If a satisfying work-life balance eludes you, here are a few tips to help you optimize your schedule:
1. Understanding peaks and troughs
We know the expression, “The early bird gets the worm.” That may motivate early risers, but it depresses those who hate mornings. But don’t worry night owls, “The second mouse gets the cheese.”
Everyone has different periods of the day where they perform best. For some it’s sunrise, for others it comes with the tranquility of night. One of the biggest impediments to a work-life balance is inefficiency.
To improve efficiency, plan your biggest tasks during times when you are more alert. As an example, you might start your day with emails so you can work on that big assignment when you hit your stride at noon.
2. Make sure electronics are a virtue, not a vice
Technology offers great benefits. It can help us manage our schedules and save us a trip to the store thanks to electronic shopping. But technology can also be a huge time waster.
On average, Americans check their phones 52 times a day. When you factor in sleep, that amounts to more than 3 times per hour.
If you struggle to ignore every vibration and notification on your device, tasks that should take minutes can take dozens. If you want to increase productivity so you have more down time, try silencing your mobile device for an hour.
3. De-clutter your life and learn to say no
There’s a great Seinfeld episode where Jerry “breaks up” with a friend of his. The friendship was draining and an inconvenience.
I’m sure you can think of similar distractions in your life. Maybe it’s a friend who wants to see you every night. Or maybe it’s another council or committee that wants you to volunteer on the weekends.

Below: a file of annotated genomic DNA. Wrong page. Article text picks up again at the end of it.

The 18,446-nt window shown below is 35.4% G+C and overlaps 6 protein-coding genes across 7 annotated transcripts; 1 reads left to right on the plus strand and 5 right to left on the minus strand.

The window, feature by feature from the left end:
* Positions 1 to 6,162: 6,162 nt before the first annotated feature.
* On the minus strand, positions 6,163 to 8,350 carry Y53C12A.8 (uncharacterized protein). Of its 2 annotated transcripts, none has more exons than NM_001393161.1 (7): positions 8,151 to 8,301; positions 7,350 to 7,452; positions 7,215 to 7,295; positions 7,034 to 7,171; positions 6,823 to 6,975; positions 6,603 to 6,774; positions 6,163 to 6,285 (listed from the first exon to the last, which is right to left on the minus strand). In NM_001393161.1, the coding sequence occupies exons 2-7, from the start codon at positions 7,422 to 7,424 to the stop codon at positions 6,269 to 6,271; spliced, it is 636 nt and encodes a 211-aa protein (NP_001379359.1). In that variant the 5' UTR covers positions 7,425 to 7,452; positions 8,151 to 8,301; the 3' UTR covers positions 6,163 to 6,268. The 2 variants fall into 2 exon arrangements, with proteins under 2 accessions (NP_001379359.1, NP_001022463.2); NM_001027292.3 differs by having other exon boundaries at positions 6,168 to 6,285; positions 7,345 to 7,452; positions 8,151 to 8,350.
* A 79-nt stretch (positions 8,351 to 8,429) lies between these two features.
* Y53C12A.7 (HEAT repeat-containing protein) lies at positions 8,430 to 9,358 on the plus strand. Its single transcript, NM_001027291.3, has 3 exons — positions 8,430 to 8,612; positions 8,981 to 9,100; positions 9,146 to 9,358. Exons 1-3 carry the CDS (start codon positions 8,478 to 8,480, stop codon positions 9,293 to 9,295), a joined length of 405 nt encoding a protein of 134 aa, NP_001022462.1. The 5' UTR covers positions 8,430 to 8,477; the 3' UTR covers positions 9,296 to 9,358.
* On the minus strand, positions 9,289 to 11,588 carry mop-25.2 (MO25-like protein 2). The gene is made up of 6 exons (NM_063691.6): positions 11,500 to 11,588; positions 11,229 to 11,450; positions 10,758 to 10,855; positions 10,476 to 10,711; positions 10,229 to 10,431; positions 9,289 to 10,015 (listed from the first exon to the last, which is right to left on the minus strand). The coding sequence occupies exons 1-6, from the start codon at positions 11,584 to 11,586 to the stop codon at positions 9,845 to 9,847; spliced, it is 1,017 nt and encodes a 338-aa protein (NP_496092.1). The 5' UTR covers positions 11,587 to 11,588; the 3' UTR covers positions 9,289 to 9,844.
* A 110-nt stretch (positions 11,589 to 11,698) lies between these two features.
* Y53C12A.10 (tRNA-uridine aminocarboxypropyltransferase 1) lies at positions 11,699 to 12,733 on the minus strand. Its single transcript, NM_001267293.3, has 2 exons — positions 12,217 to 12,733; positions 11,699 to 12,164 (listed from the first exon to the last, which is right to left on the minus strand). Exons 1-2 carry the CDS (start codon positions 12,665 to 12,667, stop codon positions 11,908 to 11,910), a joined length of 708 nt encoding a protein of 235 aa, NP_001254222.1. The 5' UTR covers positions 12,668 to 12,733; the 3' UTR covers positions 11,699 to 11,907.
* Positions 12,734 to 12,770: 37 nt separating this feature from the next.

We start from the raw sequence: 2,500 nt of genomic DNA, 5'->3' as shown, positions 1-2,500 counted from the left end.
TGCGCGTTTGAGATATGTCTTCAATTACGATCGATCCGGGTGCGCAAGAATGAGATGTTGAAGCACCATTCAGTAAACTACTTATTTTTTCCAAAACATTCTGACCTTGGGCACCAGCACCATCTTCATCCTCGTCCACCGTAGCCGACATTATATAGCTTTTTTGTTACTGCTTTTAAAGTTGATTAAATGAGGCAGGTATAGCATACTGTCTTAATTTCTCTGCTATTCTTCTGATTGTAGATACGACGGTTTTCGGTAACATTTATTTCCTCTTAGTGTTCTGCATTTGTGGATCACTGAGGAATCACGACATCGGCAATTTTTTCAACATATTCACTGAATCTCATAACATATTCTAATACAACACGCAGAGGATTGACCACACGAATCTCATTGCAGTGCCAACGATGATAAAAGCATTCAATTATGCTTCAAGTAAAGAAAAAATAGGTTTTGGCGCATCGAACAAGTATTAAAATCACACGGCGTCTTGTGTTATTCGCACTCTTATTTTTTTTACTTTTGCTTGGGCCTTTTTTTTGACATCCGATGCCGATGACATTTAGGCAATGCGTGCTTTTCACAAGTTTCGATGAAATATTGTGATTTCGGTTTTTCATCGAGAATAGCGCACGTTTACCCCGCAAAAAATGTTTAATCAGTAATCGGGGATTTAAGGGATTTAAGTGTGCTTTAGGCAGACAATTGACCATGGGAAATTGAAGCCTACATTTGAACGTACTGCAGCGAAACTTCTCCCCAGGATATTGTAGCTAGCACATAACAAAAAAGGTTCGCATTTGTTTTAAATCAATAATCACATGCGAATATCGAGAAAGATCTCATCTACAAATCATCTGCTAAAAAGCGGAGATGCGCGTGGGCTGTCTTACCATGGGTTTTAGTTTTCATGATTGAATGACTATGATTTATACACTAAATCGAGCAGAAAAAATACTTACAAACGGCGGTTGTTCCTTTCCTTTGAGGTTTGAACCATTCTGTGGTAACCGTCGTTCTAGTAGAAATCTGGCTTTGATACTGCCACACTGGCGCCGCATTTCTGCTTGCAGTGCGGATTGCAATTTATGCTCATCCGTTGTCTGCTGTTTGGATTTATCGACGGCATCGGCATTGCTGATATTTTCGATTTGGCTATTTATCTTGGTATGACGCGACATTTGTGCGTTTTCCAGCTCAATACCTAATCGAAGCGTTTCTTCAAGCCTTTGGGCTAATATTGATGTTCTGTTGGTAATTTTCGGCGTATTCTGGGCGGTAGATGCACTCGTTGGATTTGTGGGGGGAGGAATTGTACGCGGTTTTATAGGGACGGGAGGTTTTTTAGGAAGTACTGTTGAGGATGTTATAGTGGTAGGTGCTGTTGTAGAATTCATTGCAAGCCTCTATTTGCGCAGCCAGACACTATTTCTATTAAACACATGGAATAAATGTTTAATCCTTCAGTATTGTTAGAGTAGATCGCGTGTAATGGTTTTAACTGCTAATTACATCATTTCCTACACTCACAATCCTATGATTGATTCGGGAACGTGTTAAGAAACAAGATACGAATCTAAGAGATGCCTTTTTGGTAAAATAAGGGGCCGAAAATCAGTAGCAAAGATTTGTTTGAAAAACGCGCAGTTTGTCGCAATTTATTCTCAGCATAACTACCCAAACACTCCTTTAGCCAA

It’s ok to say no. It’s hard, but learning to decline offers and cut back on time you spend with people who keep you from friends and family is vital to optimizing a work-life balance.
4. Take advantage of flexible work options
A growing number of employers recognize the value of offering flexible work options for their employees. Millennials value a work-life balance, and so employers are accommodating to attract and retain the new generational talent.
It’s worth seeing what benefits your work offers. Maybe you can adjust your office hours (which is perfect for peaks and troughs) or work from home a few days a week. If you’re in transition, consider looking for jobs that allow you to have a life outside of the office.
5. Learn to prioritize
This last tip may be the most important. You need to prioritize your life and focus on what matters most to you. Too often we waste time with menial tasks and never get to the big ones.
Check out this demonstration called Big Rocks by Stephen Covey, co-founder of FranklinCovey and author of 7 Habits of Highly Effective People. Notice that if you try and put sand in the jar before the rocks, the rocks won’t fit. But if you put the rocks in first, the sand fills in the gaps.
So too with our personal lives. Think of the big rocks in your life: Career, family, friends, etc. Now think of the sand: all the little tasks that eat up your day. If you prioritize the sand, you’ll never have time for your big rocks. Optimize your day around what matters most, and everything else will fill in the gaps.